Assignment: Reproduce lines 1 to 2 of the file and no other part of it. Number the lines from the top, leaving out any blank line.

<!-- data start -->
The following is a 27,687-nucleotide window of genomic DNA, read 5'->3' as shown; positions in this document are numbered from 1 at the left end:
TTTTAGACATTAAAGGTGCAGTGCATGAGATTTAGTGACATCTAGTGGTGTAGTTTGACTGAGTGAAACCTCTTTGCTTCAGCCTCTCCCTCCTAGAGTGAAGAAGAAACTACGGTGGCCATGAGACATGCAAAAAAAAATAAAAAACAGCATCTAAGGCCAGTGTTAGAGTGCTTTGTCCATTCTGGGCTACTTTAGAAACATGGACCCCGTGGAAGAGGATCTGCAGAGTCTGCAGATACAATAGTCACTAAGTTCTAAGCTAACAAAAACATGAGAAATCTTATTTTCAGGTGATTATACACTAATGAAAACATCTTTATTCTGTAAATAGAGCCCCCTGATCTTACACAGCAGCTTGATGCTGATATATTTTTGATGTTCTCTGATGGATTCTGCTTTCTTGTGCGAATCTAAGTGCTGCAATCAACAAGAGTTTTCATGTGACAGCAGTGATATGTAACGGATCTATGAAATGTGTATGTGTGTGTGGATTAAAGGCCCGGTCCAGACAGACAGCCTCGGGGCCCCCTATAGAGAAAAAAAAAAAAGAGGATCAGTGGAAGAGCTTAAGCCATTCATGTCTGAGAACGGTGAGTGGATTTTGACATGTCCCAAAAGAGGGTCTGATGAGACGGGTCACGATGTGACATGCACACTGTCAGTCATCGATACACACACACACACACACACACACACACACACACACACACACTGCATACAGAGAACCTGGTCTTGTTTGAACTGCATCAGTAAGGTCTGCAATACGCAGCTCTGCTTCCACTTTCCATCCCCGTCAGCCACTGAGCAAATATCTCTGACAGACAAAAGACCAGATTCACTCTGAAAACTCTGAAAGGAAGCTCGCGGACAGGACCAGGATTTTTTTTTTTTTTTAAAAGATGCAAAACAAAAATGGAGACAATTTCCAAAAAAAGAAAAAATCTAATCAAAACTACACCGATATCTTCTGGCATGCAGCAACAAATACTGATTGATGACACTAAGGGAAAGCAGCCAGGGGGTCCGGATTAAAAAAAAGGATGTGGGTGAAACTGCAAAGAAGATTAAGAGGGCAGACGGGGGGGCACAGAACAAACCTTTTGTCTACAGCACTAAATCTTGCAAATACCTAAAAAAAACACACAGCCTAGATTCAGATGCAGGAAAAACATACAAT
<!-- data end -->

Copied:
The following is a 27,687-nucleotide window of genomic DNA, read 5'->3' as shown; positions in this document are numbered from 1 at the left end:
TTTTAGACATTAAAGGTGCAGTGCATGAGATTTAGTGACATCTAGTGGTGTAGTTTGACTGAGTGAAACCTCTTTGCTTCAGCCTCTCCCTCCTAGAGTGAAGAAGAAACTACGGTGGCCATGAGACATGCAAAAAAAAATAAAAAACAGCATCTAAGGCCAGTGTTAGAGTGCTTTGTCCATTCTGGGCTACTTTAGAAACATGGACCCCGTGGAAGAGGATCTGCAGAGTCTGCAGATACAATAGTCACTAAGTTCTAAGCTAACAAAAACATGAGAAATCTTATTTTCAGGTGATTATACACTAATGAAAACATCTTTATTCTGTAAATAGAGCCCCCTGATCTTACACAGCAGCTTGATGCTGATATATTTTTGATGTTCTCTGATGGATTCTGCTTTCTTGTGCGAATCTAAGTGCTGCAATCAACAAGAGTTTTCATGTGACAGCAGTGATATGTAACGGATCTATGAAATGTGTATGTGTGTGTGGATTAAAGGCCCGGTCCAGACAGACAGCCTCGGGGCCCCCTATAGAGAAAAAAAAAAAAGAGGATCAGTGGAAGAGCTTAAGCCATTCATGTCTGAGAACGGTGAGTGGATTTTGACATGTCCCAAAAGAGGGTCTGATGAGACGGGTCACGATGTGACATGCACACTGTCAGTCATCGATACACACACACACACACACACACACACACACACACACACACACTGCATACAGAGAACCTGGTCTTGTTTGAACTGCATCAGTAAGGTCTGCAATACGCAGCTCTGCTTCCACTTTCCATCCCCGTCAGCCACTGAGCAAATATCTCTGACAGACAAAAGACCAGATTCACTCTGAAAACTCTGAAAGGAAGCTCGCGGACAGGACCAGGATTTTTTTTTTTTTTTAAAAGATGCAAAACAAAAATGGAGACAATTTCCAAAAAAAGAAAAAATCTAATCAAAACTACACCGATATCTTCTGGCATGCAGCAACAAATACTGATTGATGACACTAAGGGAAAGCAGCCAGGGGGTCCGGATTAAAAAAAAGGATGTGGGTGAAACTGCAAAGAAGATTAAGAGGGCAGACGGGGGGGCACAGAACAAACCTTTTGTCTACAGCACTAAATCTTGCAAATACCTAAAAAAAACACACAGCCTAGATTCAGATGCAGGAAAAACATACAAT